Table 3: Items of the Refined Measurement Scales and Measures of Reliability

CR: composite reliability, AVE: average variance extracted, ASV = Average shared variance, MSV = Maximum shared variance.

Table 4: Correlations Matrix Among the Latent Constructs

Note: Values in parentheses represent the square root of the average variance extracted; all correlations are significant (p < 0.01).

Table 4: Correlations Matrix Among the Latent Constructs

Table 5 provides the estimates of structural modeling. The model fit indices for the structural model were satisfactory, with chi-square/df = 2.948; RMSEA = 0.063; TLI = 0.909; CFI = 0.922 (chi-square/df < 3; CFI, GFI, TLI > 0.9; RMSEA < 0.08) (Malhotra et al., 2017). Thus, this provides a good basis for examining the hypothesized paths, H1 and H2, in this study. Table 5 presents the structural results of the proposed model with standardized path coefficients for significant relationships. First, CSR presented a positive relationship (β = 0.865, P < 0.001) with brand image; hence, H1 was supported. Second, brand image (β = 0.814, P < 0.001) had significant effects on customer loyalty; thus, H2 was supported. More specifically, comparing the values of the coefficients of CSR’s three dimensions, ECS had the greatest influence on CSR, followed by SS and ES.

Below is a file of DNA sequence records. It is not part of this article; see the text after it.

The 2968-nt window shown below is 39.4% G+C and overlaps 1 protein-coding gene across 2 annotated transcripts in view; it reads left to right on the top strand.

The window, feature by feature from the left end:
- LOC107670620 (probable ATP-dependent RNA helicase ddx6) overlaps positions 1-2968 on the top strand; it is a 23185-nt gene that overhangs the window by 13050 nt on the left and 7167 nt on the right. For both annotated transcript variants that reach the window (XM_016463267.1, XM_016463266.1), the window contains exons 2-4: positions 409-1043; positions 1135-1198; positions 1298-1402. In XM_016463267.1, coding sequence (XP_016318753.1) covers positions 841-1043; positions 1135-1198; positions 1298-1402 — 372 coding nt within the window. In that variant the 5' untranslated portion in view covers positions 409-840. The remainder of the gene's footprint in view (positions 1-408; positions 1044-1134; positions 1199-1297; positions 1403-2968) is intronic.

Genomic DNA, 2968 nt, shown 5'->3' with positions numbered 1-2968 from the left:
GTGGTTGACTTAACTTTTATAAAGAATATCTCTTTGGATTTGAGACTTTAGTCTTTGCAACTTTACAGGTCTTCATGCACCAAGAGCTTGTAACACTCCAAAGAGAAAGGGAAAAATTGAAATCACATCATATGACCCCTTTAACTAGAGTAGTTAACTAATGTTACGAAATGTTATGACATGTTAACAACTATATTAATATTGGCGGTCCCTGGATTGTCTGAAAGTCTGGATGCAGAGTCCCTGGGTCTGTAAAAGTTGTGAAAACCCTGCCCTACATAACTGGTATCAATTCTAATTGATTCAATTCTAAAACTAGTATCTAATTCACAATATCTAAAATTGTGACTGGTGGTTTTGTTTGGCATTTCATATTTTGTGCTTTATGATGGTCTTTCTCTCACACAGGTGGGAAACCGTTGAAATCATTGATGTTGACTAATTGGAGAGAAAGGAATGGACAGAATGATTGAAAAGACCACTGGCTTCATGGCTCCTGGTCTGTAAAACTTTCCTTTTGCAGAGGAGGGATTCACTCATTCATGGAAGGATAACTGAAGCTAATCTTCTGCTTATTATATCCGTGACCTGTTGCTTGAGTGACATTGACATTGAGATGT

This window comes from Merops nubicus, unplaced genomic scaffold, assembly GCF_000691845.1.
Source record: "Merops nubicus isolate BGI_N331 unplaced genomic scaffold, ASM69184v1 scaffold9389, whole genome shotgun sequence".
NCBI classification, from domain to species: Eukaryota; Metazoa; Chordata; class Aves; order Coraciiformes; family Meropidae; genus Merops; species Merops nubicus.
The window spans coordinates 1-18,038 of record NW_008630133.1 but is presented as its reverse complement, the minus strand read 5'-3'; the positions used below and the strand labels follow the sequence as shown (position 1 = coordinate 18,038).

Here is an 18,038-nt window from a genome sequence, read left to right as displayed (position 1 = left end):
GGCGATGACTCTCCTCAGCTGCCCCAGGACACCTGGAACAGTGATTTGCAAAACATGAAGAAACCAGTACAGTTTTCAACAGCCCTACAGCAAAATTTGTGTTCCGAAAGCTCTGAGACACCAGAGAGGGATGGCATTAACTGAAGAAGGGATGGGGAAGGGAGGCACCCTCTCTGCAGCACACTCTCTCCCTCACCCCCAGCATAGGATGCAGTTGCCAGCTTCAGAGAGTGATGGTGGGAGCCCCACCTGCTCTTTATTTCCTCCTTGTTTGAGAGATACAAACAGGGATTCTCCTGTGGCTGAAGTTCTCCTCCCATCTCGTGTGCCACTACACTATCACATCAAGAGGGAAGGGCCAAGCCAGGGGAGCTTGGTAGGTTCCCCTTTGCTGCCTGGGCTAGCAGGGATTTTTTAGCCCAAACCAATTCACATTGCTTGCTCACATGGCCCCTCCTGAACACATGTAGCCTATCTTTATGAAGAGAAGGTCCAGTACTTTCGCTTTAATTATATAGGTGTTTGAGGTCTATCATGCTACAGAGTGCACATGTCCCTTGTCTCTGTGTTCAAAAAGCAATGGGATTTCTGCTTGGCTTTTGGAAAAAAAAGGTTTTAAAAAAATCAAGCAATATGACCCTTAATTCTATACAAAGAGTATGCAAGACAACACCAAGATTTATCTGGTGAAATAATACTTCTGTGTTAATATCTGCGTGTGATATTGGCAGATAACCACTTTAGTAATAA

Table 5: Standardized Parameter Estimates

Note: ***p < 0.001.

Multiple group analysis was employed to identify the moderating effects of authenticity on the relationship between CSR and brand image. Based on the mean value of authenticity, respondents were divided into two independent groups: the high (n = 269) and the low (n = 222) perceived authenticity groups. The difference in chi-square between the constrained model and the unconstrained model was found to be insignificant at a 0.05 level (Δχ2 = 0.117). This finding suggests that authenticity does not moderate the relationship between CSR and brand image.

As expected, the path coefficients related to the effects between the variables in the research model were statistically significant at the 5% significance level. Notably, the bootstrap test results with 1000 replicates showed that the above coefficients were all zero. Therefore, it can be concluded that the hypotheses are supported.